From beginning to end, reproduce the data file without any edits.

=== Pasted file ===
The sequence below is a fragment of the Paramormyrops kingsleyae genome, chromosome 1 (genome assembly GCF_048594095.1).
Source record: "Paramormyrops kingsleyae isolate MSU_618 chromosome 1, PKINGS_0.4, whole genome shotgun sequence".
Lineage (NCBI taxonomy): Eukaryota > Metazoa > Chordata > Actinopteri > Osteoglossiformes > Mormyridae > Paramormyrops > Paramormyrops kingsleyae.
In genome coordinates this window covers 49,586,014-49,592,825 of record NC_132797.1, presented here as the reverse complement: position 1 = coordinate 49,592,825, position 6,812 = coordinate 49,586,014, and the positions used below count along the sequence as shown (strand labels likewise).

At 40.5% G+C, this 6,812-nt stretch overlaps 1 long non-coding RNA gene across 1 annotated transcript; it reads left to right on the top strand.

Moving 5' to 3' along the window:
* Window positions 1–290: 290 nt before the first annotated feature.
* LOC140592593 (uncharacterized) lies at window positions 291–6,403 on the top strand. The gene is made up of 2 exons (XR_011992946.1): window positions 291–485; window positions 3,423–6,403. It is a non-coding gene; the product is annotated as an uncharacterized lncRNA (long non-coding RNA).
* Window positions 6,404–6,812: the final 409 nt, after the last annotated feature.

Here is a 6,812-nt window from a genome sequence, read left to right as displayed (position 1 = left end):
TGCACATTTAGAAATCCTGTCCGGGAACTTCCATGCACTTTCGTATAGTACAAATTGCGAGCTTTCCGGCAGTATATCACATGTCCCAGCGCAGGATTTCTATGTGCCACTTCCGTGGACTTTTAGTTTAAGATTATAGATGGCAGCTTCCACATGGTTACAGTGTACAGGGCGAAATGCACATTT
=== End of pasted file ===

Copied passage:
The sequence below is a fragment of the Paramormyrops kingsleyae genome, chromosome 1 (genome assembly GCF_048594095.1).
Source record: "Paramormyrops kingsleyae isolate MSU_618 chromosome 1, PKINGS_0.4, whole genome shotgun sequence".
Lineage (NCBI taxonomy): Eukaryota > Metazoa > Chordata > Actinopteri > Osteoglossiformes > Mormyridae > Paramormyrops > Paramormyrops kingsleyae.
In genome coordinates this window covers 49,586,014-49,592,825 of record NC_132797.1, presented here as the reverse complement: position 1 = coordinate 49,592,825, position 6,812 = coordinate 49,586,014, and the positions used below count along the sequence as shown (strand labels likewise).

At 40.5% G+C, this 6,812-nt stretch overlaps 1 long non-coding RNA gene across 1 annotated transcript; it reads left to right on the top strand.

Moving 5' to 3' along the window:
* Window positions 1–290: 290 nt before the first annotated feature.
* LOC140592593 (uncharacterized) lies at window positions 291–6,403 on the top strand. The gene is made up of 2 exons (XR_011992946.1): window positions 291–485; window positions 3,423–6,403. It is a non-coding gene; the product is annotated as an uncharacterized lncRNA (long non-coding RNA).
* Window positions 6,404–6,812: the final 409 nt, after the last annotated feature.

Here is a 6,812-nt window from a genome sequence, read left to right as displayed (position 1 = left end):
TGCACATTTAGAAATCCTGTCCGGGAACTTCCATGCACTTTCGTATAGTACAAATTGCGAGCTTTCCGGCAGTATATCACATGTCCCAGCGCAGGATTTCTATGTGCCACTTCCGTGGACTTTTAGTTTAAGATTATAGATGGCAGCTTCCACATGGTTACAGTGTACAGGGCGAAATGCACATTT